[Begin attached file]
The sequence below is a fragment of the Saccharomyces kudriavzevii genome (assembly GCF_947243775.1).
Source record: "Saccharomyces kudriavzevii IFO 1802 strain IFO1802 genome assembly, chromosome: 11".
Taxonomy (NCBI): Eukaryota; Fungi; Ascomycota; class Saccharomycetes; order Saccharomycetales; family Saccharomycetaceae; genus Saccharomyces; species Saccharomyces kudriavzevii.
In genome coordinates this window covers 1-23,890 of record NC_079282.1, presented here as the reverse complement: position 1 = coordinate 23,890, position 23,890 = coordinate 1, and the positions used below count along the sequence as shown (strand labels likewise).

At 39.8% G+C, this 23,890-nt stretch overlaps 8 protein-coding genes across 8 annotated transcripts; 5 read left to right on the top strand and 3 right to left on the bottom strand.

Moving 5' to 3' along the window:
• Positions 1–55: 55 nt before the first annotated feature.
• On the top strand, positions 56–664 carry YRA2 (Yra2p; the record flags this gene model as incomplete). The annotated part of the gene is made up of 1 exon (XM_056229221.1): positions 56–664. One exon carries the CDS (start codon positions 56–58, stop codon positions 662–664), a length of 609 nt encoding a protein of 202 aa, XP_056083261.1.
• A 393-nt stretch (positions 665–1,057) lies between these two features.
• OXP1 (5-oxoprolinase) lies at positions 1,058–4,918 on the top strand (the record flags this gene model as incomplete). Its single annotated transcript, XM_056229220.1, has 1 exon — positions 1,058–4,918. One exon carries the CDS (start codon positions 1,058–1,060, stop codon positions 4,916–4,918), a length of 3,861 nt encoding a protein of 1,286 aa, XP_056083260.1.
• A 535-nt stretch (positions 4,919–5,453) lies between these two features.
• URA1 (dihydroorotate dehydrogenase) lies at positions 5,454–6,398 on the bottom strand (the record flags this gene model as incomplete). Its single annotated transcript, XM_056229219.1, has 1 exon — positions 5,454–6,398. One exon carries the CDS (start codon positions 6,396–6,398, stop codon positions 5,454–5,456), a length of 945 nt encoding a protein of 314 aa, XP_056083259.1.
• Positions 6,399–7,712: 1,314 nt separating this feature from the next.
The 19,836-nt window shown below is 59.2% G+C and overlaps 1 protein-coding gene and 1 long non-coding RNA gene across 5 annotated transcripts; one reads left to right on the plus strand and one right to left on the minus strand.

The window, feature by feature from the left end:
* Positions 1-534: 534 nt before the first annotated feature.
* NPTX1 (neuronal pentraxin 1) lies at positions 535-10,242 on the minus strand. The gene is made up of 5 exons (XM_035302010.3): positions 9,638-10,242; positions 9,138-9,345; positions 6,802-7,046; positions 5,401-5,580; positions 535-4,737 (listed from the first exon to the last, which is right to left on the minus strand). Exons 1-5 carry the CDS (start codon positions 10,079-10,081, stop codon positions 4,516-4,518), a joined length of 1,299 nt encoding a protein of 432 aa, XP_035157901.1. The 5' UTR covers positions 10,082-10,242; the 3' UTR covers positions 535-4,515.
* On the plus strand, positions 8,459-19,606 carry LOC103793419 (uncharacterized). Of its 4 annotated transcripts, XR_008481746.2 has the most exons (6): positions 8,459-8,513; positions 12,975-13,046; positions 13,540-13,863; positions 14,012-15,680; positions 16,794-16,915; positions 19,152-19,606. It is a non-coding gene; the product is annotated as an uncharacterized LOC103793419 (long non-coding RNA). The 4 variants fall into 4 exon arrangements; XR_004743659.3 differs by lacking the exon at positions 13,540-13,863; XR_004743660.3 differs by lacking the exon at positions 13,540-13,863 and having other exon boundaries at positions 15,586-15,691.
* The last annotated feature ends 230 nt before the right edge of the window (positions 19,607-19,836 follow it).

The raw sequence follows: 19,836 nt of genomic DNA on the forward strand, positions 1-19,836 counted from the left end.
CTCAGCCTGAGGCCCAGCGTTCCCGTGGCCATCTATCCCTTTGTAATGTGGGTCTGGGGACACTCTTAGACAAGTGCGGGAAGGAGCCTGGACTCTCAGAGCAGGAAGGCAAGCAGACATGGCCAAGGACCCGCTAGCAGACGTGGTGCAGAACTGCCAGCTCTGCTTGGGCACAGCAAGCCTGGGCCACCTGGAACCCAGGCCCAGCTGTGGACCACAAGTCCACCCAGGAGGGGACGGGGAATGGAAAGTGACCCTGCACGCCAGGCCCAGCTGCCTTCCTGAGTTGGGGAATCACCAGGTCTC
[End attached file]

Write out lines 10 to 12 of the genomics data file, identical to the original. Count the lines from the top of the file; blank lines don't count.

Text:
• OXP1 (5-oxoprolinase) lies at positions 1,058–4,918 on the top strand (the record flags this gene model as incomplete). Its single annotated transcript, XM_056229220.1, has 1 exon — positions 1,058–4,918. One exon carries the CDS (start codon positions 1,058–1,060, stop codon positions 4,916–4,918), a length of 3,861 nt encoding a protein of 1,286 aa, XP_056083260.1.
• A 535-nt stretch (positions 4,919–5,453) lies between these two features.
• URA1 (dihydroorotate dehydrogenase) lies at positions 5,454–6,398 on the bottom strand (the record flags this gene model as incomplete). Its single annotated transcript, XM_056229219.1, has 1 exon — positions 5,454–6,398. One exon carries the CDS (start codon positions 6,396–6,398, stop codon positions 5,454–5,456), a length of 945 nt encoding a protein of 314 aa, XP_056083259.1.